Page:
Groucho Marx famously once said: "Outside of a dog, a book is man's best friend. Inside of a dog, it's too dark to read." Wise words, to be sure—but what if you could combine the two?
I’m a dog person. I used to be a cat person, and I do still love my fluffy feline, but when I met my husband he came with a dog, and, well, I’ve gone to the other side. Fortunately for my bookish tendencies, the dog book is a well-established form.
Heck, Lassie was published in 1940, and The Call of the Wild in 1903. Yet it seems there’s been a resurgence of popularity in dog stories. I can’t seem to stop running across them. I usually finish a dog book in a puddle of tears reaching for the tissue and burying my face into my sweet puppy’s fur. A great dog book reminds us why we’re dog people in the first place—and maybe that makes us cry.
Here are my favorites in no particular order. Even though the summer is almost over, they will be a great addition to your future “Dog Days of Summer” reading list.
The corpus of contemporary golf literature (All Fore Revenge and The Swinger being two notable players in this niche) attempts to fuse the masochistic game of inches with the human experience.
Whatever worth you might place on, for example, Golf in the Kingdom, know that it has literary links (hehe!) to works on par (hah!) with the green jackets (HA-HA!) of the canon. In honor of the summery pastime, here’s a list of some classics that feature the game of grass and iron.
Imagine this: you’re a FedEx executive on board when your plane crashes and you’re marooned on a deserted island with no human contact, far away from your home. You have to find your own food and stay alive. It sounds like the plot to what could be a pretty good movie, doesn’t it? Oh wait.
Well, we may not all be Tom Hanks but if you are for whatever reason marooned on a desert island, you need to know how to survive. Turn to none other than the Worst-Case Scenario Almanac: History to find the answer. Maybe you’ll grow a beard half as impressive as Chuck Noland’s.
Chocolate, geekery, and Do-It-Yourself-ing: 3 things we love, so why not celebrate them all? Follow these 5 simple steps to make delicious melt-in-your-mouth chocolates inspired by your favorite geeky interests. You can even add special goodies to your chocolates with our bonus tips on additional ingredients!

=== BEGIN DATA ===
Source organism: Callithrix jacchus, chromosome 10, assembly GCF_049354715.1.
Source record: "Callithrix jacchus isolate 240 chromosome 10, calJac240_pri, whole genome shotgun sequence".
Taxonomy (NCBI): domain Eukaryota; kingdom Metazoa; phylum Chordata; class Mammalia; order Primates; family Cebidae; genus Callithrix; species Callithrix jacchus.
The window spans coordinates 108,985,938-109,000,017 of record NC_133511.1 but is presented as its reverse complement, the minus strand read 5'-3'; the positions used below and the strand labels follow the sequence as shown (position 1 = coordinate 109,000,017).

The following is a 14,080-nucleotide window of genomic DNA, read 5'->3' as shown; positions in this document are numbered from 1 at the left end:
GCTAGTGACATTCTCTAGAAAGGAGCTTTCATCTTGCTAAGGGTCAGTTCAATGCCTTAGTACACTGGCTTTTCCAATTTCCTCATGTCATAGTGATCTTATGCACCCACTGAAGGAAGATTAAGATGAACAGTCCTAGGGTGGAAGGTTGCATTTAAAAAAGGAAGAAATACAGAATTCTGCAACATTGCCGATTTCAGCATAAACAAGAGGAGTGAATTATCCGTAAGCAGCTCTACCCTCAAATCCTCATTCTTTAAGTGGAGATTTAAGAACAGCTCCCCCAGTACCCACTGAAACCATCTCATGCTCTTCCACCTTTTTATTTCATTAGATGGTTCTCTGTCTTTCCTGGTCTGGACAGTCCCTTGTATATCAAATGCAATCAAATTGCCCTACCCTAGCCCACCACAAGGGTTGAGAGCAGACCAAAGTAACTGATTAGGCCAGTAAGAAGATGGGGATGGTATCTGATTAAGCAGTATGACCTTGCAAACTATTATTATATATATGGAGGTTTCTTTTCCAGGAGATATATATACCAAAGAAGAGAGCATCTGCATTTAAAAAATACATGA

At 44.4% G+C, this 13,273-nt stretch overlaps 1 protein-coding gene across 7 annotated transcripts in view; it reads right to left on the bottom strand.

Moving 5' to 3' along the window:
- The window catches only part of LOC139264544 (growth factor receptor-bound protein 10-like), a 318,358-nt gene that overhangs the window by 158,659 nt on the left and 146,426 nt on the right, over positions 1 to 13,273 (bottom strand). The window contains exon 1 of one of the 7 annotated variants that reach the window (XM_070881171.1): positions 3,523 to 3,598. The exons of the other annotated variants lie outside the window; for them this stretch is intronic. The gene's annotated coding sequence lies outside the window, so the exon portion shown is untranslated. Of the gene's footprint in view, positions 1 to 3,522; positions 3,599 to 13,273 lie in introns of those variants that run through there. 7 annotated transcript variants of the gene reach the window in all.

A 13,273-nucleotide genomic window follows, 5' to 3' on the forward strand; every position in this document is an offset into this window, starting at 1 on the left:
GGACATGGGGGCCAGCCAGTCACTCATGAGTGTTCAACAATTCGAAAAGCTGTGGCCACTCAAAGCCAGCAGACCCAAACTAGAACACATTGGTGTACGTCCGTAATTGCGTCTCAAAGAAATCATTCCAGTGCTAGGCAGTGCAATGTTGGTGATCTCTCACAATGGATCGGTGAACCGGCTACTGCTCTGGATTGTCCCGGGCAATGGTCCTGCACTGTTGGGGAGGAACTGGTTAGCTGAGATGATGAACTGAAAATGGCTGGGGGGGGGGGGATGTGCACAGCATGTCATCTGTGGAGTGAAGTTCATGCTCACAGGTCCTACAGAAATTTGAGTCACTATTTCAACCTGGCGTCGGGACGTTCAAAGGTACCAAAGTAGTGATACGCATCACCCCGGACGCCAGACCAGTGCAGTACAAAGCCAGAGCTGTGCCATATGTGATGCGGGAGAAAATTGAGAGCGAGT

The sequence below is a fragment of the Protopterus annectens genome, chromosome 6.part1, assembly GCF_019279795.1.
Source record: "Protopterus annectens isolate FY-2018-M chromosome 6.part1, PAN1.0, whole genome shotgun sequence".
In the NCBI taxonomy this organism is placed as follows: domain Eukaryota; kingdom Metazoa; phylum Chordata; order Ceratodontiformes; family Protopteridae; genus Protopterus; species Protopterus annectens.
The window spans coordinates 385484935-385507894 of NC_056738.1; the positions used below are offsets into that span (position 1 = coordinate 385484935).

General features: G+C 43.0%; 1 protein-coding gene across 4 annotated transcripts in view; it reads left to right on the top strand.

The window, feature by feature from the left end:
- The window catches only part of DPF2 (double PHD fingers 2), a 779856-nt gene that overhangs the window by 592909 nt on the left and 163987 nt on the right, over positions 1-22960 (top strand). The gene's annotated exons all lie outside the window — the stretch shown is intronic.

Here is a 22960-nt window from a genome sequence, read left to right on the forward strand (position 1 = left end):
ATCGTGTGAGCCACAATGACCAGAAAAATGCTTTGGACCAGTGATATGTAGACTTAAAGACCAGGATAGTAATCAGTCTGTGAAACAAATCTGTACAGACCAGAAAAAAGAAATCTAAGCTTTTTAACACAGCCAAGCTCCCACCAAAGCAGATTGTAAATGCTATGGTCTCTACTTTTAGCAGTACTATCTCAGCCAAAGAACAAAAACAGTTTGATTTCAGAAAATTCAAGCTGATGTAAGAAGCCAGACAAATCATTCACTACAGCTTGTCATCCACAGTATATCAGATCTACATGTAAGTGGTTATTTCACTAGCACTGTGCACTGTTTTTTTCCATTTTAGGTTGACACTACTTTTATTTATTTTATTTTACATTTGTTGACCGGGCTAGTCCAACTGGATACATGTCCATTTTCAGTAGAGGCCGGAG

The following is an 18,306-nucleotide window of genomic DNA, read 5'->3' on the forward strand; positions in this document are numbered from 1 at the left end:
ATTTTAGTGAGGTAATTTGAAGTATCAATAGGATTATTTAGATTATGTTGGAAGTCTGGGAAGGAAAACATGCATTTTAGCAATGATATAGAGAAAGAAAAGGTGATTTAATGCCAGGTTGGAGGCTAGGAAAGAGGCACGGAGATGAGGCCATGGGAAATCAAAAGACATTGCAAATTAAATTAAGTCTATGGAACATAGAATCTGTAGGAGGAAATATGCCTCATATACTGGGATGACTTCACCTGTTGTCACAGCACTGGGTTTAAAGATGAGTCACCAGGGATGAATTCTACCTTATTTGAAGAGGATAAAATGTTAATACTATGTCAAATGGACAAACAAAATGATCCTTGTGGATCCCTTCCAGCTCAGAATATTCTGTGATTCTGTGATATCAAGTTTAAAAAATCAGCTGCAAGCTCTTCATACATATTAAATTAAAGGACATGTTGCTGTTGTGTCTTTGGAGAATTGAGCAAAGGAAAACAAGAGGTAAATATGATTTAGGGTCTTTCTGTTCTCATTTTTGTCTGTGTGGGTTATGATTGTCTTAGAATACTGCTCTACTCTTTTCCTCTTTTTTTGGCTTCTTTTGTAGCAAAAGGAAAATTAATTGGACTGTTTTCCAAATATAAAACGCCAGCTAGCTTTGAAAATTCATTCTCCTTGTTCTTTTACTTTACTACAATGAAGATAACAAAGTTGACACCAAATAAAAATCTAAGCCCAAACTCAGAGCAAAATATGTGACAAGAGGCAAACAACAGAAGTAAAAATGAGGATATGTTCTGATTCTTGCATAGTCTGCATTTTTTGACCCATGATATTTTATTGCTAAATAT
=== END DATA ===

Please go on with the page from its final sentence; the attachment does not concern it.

As we speak, in a galaxy far, far away, Star Wars Episode 7 is already in production.
We’ve been teased by casting announcements, script rumors, and Carrie Fisher’s Twitter (which also features lots of pictures of her dog, Gary), but as hard as the wait is 21st century Star Wars fans can find solace in at least one thing.
Namely, unlike a previous generation who had to agonize years between Empire and Jedi we have access to tons more Star Wars stuff to fill the gap. Before the age of home entertainment, fans had to rely on multiple in-theater viewings to burn the beloved trilogy into their brain. And even after the trilogy had concluded and the VCR Revolution made it possible for people to own a piece of the magic fans felt themselves wanting more. That’s where the books came in.
It started as a few one-off novels in the 1970’s, then exploded in 1991 with The Thrawn Trilogy by Timothy Zahn. Ever since, Star Wars novels have given fans a steady stream of battles, complex plot twists, new planets, new characters, and the growth and development of older ones. And the best part is that George had the foresight to insist that anyone who wanted to write a Star Wars book had to take into account what was already established. It wouldn’t make sense to have Chewbacca die in one novel and then have another author write a book where he was alive and well and celebrating Life Day. That continuity got fans even more invested in the world they came to view as an extended family in space.
So, while J.J and company get busy filming let’s take a lesson from an older and wiser generation and get busy reading!
Sometimes you want your burger well done. But too well done can become a problem when a fire erupts from the grill where you’re cooking your dinner. Barbecues are common in the summer, but accidents can happen. Here’s how you put out a grill fire, thanks to The Worst-Case Scenario Almanac: Great Outdoors: